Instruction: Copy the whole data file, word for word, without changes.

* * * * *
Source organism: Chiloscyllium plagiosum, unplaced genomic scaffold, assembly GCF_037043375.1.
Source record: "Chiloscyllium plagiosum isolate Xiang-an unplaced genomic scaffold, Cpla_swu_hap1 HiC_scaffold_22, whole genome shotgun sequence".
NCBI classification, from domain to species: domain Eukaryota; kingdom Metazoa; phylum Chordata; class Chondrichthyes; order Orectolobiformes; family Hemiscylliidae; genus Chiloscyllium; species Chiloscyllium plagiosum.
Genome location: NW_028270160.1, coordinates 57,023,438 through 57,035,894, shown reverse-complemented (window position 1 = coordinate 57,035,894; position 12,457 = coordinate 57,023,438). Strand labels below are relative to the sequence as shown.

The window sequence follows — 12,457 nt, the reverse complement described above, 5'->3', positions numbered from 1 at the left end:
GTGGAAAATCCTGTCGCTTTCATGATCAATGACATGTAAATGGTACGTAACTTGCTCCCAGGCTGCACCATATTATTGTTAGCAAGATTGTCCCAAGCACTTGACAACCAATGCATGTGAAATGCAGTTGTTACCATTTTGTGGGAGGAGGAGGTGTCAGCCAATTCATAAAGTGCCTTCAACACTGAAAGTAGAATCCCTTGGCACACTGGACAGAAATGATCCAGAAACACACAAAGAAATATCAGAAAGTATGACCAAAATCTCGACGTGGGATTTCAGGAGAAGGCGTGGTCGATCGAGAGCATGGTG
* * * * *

Source organism: Chiloscyllium plagiosum, unplaced genomic scaffold, assembly GCF_037043375.1.
Source record: "Chiloscyllium plagiosum isolate Xiang-an unplaced genomic scaffold, Cpla_swu_hap1 HiC_scaffold_22, whole genome shotgun sequence".
NCBI classification, from domain to species: domain Eukaryota; kingdom Metazoa; phylum Chordata; class Chondrichthyes; order Orectolobiformes; family Hemiscylliidae; genus Chiloscyllium; species Chiloscyllium plagiosum.
Genome location: NW_028270160.1, coordinates 57,023,438 through 57,035,894, shown reverse-complemented (window position 1 = coordinate 57,035,894; position 12,457 = coordinate 57,023,438). Strand labels below are relative to the sequence as shown.

The window sequence follows — 12,457 nt, the reverse complement described above, 5'->3', positions numbered from 1 at the left end:
GTGGAAAATCCTGTCGCTTTCATGATCAATGACATGTAAATGGTACGTAACTTGCTCCCAGGCTGCACCATATTATTGTTAGCAAGATTGTCCCAAGCACTTGACAACCAATGCATGTGAAATGCAGTTGTTACCATTTTGTGGGAGGAGGAGGTGTCAGCCAATTCATAAAGTGCCTTCAACACTGAAAGTAGAATCCCTTGGCACACTGGACAGAAATGATCCAGAAACACACAAAGAAATATCAGAAAGTATGACCAAAATCTCGACGTGGGATTTCAGGAGAAGGCGTGGTCGATCGAGAGCATGGTG